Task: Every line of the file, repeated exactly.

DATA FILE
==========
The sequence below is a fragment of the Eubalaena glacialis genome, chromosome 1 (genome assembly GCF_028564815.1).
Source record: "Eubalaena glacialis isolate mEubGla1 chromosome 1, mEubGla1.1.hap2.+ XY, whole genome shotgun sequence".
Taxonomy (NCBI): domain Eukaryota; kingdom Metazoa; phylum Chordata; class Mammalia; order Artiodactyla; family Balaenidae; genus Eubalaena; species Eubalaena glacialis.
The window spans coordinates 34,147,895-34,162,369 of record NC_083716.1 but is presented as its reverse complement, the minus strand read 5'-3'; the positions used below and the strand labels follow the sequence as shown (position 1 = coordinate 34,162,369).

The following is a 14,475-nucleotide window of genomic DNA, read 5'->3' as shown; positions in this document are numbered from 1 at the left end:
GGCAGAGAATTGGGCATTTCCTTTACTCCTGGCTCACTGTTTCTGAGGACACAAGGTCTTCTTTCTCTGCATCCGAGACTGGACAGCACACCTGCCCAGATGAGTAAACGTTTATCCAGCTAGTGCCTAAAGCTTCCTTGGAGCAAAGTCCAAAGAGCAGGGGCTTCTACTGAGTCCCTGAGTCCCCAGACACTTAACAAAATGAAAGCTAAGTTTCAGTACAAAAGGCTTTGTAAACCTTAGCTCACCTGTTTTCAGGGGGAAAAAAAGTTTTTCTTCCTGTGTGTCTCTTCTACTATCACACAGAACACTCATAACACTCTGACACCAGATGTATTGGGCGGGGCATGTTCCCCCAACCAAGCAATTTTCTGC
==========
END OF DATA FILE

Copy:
The sequence below is a fragment of the Eubalaena glacialis genome, chromosome 1 (genome assembly GCF_028564815.1).
Source record: "Eubalaena glacialis isolate mEubGla1 chromosome 1, mEubGla1.1.hap2.+ XY, whole genome shotgun sequence".
Taxonomy (NCBI): domain Eukaryota; kingdom Metazoa; phylum Chordata; class Mammalia; order Artiodactyla; family Balaenidae; genus Eubalaena; species Eubalaena glacialis.
The window spans coordinates 34,147,895-34,162,369 of record NC_083716.1 but is presented as its reverse complement, the minus strand read 5'-3'; the positions used below and the strand labels follow the sequence as shown (position 1 = coordinate 34,162,369).

The following is a 14,475-nucleotide window of genomic DNA, read 5'->3' as shown; positions in this document are numbered from 1 at the left end:
GGCAGAGAATTGGGCATTTCCTTTACTCCTGGCTCACTGTTTCTGAGGACACAAGGTCTTCTTTCTCTGCATCCGAGACTGGACAGCACACCTGCCCAGATGAGTAAACGTTTATCCAGCTAGTGCCTAAAGCTTCCTTGGAGCAAAGTCCAAAGAGCAGGGGCTTCTACTGAGTCCCTGAGTCCCCAGACACTTAACAAAATGAAAGCTAAGTTTCAGTACAAAAGGCTTTGTAAACCTTAGCTCACCTGTTTTCAGGGGGAAAAAAAGTTTTTCTTCCTGTGTGTCTCTTCTACTATCACACAGAACACTCATAACACTCTGACACCAGATGTATTGGGCGGGGCATGTTCCCCCAACCAAGCAATTTTCTGC